Powerlifting is a strength sport during which you compete in the squat, bench press and deadlift. Many powerlifters climb weight classes over their career, and the training is a large part of this. Diet is also critical: No matter how hard you train, if you do not eat to support your training, you will not grow.
Squat heavy without rounding your back. Hold the barbell securely on your upper back, not your neck, and descend until your legs at the tops of your hips are below the level of the tops of your knees; then stand back up. This lift must be practiced extensively -- as often as three or four times a week.
Deadlift heavy without excessive volume. Deadlifting puts a strain on your entire system that can be hard to recover from. Deadlift no more than once per week.
Bench with good technique using a variety of repetition ranges and speeds. You must learn to develop good technique, but also accelerate the bar so that you do not get stuck under heavier weights. Train this lift as often as three times a week.
Train your supporting musculature. Most important are your back, triceps and hamstrings. These muscles generate power for the three lifts and respond well to higher repetitions sets in the six to 12 repetition range. Do not overtrain these muscle groups; twice a week is enough.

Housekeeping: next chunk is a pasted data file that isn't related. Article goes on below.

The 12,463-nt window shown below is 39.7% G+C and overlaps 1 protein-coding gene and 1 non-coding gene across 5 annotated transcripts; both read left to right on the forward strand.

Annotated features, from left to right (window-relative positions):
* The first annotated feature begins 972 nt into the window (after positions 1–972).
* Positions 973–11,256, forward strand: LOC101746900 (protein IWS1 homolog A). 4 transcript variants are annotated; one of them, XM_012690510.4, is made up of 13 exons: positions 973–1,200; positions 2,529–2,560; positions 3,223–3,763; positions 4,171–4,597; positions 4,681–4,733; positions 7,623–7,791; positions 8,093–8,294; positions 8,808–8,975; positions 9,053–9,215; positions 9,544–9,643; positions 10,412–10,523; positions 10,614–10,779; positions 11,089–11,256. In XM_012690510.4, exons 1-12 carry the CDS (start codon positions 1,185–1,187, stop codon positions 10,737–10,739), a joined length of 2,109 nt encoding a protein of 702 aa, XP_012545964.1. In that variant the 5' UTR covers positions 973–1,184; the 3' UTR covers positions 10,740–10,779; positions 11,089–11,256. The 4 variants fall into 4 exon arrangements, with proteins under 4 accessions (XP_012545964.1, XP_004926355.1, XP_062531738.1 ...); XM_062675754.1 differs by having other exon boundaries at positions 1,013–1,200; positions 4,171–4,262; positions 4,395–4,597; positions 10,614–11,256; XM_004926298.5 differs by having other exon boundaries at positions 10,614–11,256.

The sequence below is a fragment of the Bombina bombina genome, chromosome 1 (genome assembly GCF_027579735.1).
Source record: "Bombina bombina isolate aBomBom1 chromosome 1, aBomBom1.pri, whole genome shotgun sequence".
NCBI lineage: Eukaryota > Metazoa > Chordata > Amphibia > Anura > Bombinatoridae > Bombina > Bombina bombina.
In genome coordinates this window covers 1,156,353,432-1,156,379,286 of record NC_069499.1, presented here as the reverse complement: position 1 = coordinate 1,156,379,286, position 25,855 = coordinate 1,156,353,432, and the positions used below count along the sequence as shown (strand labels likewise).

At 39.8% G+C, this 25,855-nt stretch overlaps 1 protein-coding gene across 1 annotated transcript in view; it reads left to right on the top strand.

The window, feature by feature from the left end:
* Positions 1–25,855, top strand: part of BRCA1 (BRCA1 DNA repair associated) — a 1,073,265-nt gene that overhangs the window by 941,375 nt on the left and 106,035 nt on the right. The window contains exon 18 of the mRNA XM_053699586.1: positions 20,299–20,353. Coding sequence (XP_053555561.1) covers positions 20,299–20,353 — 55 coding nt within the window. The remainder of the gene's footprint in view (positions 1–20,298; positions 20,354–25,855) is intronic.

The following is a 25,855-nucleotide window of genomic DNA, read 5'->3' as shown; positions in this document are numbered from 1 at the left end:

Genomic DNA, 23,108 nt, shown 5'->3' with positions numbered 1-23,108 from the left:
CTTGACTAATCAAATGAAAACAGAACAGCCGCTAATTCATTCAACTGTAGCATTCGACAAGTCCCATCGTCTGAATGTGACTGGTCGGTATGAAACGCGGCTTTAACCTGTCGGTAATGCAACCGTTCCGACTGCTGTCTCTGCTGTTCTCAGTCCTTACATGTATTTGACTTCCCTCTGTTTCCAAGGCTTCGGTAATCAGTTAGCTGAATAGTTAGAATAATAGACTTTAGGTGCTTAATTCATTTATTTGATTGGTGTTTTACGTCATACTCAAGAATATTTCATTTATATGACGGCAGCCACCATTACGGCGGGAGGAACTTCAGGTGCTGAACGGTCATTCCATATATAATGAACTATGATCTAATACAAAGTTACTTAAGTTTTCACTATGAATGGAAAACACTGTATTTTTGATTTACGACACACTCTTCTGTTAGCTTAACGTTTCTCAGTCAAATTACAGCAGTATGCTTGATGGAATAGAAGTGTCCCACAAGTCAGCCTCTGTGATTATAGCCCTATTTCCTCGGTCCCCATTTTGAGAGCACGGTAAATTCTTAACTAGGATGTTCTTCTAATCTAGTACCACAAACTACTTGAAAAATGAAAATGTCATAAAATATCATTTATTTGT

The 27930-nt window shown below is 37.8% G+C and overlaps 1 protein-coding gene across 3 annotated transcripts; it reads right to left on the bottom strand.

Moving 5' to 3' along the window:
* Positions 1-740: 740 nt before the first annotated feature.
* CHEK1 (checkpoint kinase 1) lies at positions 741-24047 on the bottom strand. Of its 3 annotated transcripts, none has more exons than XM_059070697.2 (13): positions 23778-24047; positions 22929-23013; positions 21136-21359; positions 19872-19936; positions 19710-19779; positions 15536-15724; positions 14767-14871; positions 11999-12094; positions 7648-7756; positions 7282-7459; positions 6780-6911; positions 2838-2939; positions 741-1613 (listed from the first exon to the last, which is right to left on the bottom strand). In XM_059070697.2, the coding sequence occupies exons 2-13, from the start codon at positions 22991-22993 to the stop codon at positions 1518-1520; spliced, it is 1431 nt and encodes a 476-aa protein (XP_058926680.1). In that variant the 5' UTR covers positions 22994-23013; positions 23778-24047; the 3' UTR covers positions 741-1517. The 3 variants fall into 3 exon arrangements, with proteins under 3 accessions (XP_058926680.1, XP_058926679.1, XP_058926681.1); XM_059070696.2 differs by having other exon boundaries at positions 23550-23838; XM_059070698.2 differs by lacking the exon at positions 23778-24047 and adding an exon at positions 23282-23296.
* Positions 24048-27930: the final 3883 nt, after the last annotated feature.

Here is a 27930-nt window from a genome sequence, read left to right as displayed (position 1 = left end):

Eat protein from whole foods such as red meat, milk and eggs. Chicken and fish can be a pleasant change of pace. You need at least twice as much protein as a non-lifter.
Consume plenty of fat in your diet. A diet too low in fat will limit your ability to produce testosterone, which is the hormone most responsible for muscle growth. Get most of your fats from healthy sources such as olive oil and unsaturated fats.
Eat enough carbohydrates to give you energy to train. Your carbohydrate intake will vary with your training volume, so adjust it up or down depending on how much you train. Get most of your carbohydrates from fruits, whole grains and vegetables.
Consume essential fatty acids in your diet. Sources are oily fish, nuts and seeds, as well as supplements. Essential fatty acids are required for muscle protein synthesis.
Supplement your diet with protein and carbohydrates immediately after each workout. Following a workout, consuming a combination of protein and carbohydrates can increase your recovery and promote muscle growth.
Keep a training log. If your lifts are not progressing, you need to adjust your training or your diet. Do not change both at once, or you will not know what was off. Make changes slowly to allow yourself time to adjust.
Never lift without a spotter.